Title: At Swim, Two Boys
Author: Jamie O’Neill
Length: 643 pages
This book was hard to get into at first, but it’s so worth it in the end. Whilst the storytelling and the writing is magical, it could’ve been shorter.
Out as the Forty Foot, that great jut of Dublin rock where gentleman bathe in the scandalous nude, two boys meet day after day. They make a pact: that Doyler will teach Jim to swim and, in a year, they will swim the bay to the distant beacon of the Muglins rock, to raise the green and claim it for themselves. As a turbulent year drive la inexorably towards the Easter Rising of 1916 and Ireland sets forth on a path to uncertain glory, a tender, secret love story unfolds.
‘All love does ever rightly show humanity our tenderness.’
There is something special about this novel. I’ve often read that people describe this book as lyrical and I completely see why. It flows as your reading it. Chapter 8, is truly one of the best chapters I’ve read in any book. It’s magical. It’s a great introduction to ‘MacMurrough’ who has since become one of my favourite characters I’ve ever read. He’s smart, witty and his character goes on a real journey. I think that’s the best thing about this novel, it’s the storylines that the characters embark on.
The love story between Jim and Doley, the main characters, is sweet and tender. It needed to be sweet because the rest of the novel is about the unrest in Ireland before the war hits the country. The romance is totally believable, and you find yourself rooting for them. I thought their love story was going to be the main focus of the book, but it wasn’t. It was at times the main driving point but often got pushed into the background. But it truly shined when these characters were at the forefront. The novel had a few subtle surprises in there, which kept it fresh. The ending was climactic which I didn’t expect.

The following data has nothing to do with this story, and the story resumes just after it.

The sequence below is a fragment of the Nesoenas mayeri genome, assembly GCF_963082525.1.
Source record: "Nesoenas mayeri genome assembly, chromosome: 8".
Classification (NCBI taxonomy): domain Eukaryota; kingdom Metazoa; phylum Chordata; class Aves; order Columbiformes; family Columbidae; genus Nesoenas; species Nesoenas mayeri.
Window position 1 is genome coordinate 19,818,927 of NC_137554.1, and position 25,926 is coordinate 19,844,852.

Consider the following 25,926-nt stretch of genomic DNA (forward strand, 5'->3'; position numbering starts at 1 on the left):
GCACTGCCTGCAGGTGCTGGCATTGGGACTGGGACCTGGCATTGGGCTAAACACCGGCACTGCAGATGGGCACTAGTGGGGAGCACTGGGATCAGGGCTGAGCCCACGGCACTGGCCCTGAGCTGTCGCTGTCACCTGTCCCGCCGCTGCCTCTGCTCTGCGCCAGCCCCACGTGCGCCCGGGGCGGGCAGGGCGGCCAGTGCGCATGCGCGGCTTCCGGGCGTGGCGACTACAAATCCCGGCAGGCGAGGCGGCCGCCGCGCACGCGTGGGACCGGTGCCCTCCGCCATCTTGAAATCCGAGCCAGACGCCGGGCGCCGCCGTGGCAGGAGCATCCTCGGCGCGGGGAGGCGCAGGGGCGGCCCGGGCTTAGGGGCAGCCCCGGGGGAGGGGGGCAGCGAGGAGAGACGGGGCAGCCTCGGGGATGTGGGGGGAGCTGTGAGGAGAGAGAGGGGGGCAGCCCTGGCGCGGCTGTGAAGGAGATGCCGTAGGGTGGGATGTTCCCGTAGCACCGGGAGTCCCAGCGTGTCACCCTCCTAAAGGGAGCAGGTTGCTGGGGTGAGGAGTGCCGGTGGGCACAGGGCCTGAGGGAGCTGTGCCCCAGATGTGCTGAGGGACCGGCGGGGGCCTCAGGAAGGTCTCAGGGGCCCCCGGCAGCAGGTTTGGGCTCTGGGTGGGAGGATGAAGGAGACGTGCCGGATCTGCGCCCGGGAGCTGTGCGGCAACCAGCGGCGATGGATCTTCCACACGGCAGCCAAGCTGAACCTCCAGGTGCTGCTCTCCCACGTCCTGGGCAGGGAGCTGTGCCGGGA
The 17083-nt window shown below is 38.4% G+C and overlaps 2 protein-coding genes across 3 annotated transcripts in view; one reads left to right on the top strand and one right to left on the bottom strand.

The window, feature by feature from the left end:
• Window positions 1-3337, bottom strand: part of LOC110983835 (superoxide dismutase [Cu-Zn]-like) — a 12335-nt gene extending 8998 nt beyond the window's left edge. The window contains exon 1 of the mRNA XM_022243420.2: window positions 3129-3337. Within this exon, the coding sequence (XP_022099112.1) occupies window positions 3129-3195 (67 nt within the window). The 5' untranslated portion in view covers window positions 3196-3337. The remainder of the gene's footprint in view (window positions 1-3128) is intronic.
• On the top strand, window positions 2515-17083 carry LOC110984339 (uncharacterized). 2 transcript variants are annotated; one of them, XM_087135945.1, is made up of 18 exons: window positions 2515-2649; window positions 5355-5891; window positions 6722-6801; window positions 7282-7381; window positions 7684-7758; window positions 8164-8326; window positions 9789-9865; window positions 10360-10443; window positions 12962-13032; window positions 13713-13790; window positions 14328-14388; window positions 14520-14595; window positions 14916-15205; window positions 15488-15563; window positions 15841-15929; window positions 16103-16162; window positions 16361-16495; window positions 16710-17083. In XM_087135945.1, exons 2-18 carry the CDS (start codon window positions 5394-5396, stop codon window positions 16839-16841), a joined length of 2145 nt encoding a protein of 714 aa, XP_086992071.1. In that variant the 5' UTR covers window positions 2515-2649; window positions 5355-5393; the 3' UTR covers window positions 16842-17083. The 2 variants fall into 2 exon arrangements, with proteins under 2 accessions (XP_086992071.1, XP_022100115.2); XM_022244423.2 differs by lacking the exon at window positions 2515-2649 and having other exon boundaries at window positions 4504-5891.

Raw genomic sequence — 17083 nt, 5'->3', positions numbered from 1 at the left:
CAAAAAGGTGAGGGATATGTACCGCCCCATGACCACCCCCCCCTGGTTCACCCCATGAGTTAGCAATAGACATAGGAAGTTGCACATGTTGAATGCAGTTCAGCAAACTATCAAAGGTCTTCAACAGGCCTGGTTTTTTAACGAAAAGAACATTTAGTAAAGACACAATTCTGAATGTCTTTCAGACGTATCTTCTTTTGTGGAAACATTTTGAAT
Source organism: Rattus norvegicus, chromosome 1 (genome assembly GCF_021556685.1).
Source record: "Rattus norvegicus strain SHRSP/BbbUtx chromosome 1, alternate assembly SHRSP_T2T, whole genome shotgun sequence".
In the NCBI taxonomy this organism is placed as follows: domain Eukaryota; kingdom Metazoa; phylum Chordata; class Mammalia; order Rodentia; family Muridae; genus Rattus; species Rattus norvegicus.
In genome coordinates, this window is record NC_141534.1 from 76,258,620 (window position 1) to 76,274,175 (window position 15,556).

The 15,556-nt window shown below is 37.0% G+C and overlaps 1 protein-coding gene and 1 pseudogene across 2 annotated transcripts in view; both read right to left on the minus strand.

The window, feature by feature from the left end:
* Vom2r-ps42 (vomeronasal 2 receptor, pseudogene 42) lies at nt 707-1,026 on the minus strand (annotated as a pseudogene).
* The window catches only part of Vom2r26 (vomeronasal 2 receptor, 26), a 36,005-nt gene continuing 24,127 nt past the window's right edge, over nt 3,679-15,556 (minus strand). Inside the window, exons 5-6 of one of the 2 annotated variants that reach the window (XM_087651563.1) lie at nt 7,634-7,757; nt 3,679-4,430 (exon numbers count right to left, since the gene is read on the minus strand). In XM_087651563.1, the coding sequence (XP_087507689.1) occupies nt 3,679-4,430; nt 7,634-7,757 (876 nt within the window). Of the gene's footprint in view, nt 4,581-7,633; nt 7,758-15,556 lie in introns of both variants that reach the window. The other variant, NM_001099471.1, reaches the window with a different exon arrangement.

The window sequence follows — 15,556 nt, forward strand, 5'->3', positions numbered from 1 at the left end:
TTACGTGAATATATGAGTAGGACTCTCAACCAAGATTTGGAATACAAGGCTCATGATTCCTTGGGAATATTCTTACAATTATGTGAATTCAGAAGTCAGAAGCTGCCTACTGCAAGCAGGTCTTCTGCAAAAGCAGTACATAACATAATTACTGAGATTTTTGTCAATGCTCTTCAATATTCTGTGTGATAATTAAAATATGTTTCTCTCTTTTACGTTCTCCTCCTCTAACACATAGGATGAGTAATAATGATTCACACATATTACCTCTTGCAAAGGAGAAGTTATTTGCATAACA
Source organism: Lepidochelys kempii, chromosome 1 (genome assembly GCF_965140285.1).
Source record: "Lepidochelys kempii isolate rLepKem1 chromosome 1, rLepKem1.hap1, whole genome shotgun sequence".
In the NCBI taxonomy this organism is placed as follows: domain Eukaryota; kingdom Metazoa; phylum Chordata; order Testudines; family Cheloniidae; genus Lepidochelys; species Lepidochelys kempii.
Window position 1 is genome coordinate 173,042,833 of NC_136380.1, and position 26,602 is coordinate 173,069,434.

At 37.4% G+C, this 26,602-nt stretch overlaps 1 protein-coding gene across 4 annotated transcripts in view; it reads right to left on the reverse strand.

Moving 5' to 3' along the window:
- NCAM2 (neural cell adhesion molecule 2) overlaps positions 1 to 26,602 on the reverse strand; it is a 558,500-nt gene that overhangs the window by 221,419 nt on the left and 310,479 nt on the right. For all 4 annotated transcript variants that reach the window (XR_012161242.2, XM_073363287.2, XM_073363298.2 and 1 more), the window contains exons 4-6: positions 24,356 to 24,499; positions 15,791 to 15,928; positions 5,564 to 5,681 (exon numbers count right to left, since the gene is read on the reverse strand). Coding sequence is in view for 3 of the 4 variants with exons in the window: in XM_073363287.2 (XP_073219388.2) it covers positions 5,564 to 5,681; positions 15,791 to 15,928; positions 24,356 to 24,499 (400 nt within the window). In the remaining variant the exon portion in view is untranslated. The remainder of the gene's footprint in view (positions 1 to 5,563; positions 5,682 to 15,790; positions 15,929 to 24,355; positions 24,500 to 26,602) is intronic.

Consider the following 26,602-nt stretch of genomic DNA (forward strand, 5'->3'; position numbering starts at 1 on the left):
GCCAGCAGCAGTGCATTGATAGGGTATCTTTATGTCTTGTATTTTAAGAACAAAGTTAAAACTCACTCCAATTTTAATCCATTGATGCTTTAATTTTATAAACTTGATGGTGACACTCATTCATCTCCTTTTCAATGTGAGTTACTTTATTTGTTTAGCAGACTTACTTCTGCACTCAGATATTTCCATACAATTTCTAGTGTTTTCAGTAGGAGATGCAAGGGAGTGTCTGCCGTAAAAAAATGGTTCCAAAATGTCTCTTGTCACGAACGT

Now there were a few things wrong with this book in my opinion. It was very long, and I don’t think it needed to be. The book needed less character perspectives because it just became overwhelming. To give them there own perspective didn’t anything to the book. I know the oncoming war was a big part of the story line, but Jim and Doyler should’ve been the main focus as it was there story that made this book special. It’s also written with Irish dialect which made it very hard to begin with but make sure you persevere, it’s worth it.
I would definitely recommend this book. Especially for people who like historical fiction, Irish history, LGBT romance and beautifully written books. Comment and let me know
Until the next review